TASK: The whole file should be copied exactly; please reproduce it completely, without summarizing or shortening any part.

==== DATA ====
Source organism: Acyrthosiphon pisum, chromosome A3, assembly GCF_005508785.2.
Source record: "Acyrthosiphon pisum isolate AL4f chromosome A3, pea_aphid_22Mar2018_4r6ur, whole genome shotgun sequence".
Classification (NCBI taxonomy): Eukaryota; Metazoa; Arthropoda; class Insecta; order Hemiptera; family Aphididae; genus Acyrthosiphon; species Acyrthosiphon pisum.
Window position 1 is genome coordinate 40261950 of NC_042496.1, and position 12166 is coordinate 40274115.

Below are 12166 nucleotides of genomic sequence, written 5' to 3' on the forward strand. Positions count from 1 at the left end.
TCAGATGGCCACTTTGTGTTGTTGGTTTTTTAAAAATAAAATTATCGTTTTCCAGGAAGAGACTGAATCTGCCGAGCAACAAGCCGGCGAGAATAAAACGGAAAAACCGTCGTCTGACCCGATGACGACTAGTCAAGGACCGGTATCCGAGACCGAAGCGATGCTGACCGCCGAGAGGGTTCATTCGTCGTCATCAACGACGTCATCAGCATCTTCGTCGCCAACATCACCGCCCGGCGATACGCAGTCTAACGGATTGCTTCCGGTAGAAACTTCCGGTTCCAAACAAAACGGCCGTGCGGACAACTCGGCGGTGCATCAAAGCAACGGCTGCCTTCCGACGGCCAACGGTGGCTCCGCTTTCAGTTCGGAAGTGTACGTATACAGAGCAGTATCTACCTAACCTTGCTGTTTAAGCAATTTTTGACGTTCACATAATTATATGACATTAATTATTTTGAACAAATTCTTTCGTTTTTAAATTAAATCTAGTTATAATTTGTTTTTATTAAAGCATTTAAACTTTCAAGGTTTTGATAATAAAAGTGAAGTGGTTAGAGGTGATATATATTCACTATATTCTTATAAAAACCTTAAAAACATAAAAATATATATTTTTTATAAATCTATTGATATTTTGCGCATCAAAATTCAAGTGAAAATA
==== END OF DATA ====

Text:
Source organism: Acyrthosiphon pisum, chromosome A3, assembly GCF_005508785.2.
Source record: "Acyrthosiphon pisum isolate AL4f chromosome A3, pea_aphid_22Mar2018_4r6ur, whole genome shotgun sequence".
Classification (NCBI taxonomy): Eukaryota; Metazoa; Arthropoda; class Insecta; order Hemiptera; family Aphididae; genus Acyrthosiphon; species Acyrthosiphon pisum.
Window position 1 is genome coordinate 40261950 of NC_042496.1, and position 12166 is coordinate 40274115.

Below are 12166 nucleotides of genomic sequence, written 5' to 3' on the forward strand. Positions count from 1 at the left end.
TCAGATGGCCACTTTGTGTTGTTGGTTTTTTAAAAATAAAATTATCGTTTTCCAGGAAGAGACTGAATCTGCCGAGCAACAAGCCGGCGAGAATAAAACGGAAAAACCGTCGTCTGACCCGATGACGACTAGTCAAGGACCGGTATCCGAGACCGAAGCGATGCTGACCGCCGAGAGGGTTCATTCGTCGTCATCAACGACGTCATCAGCATCTTCGTCGCCAACATCACCGCCCGGCGATACGCAGTCTAACGGATTGCTTCCGGTAGAAACTTCCGGTTCCAAACAAAACGGCCGTGCGGACAACTCGGCGGTGCATCAAAGCAACGGCTGCCTTCCGACGGCCAACGGTGGCTCCGCTTTCAGTTCGGAAGTGTACGTATACAGAGCAGTATCTACCTAACCTTGCTGTTTAAGCAATTTTTGACGTTCACATAATTATATGACATTAATTATTTTGAACAAATTCTTTCGTTTTTAAATTAAATCTAGTTATAATTTGTTTTTATTAAAGCATTTAAACTTTCAAGGTTTTGATAATAAAAGTGAAGTGGTTAGAGGTGATATATATTCACTATATTCTTATAAAAACCTTAAAAACATAAAAATATATATTTTTTATAAATCTATTGATATTTTGCGCATCAAAATTCAAGTGAAAATA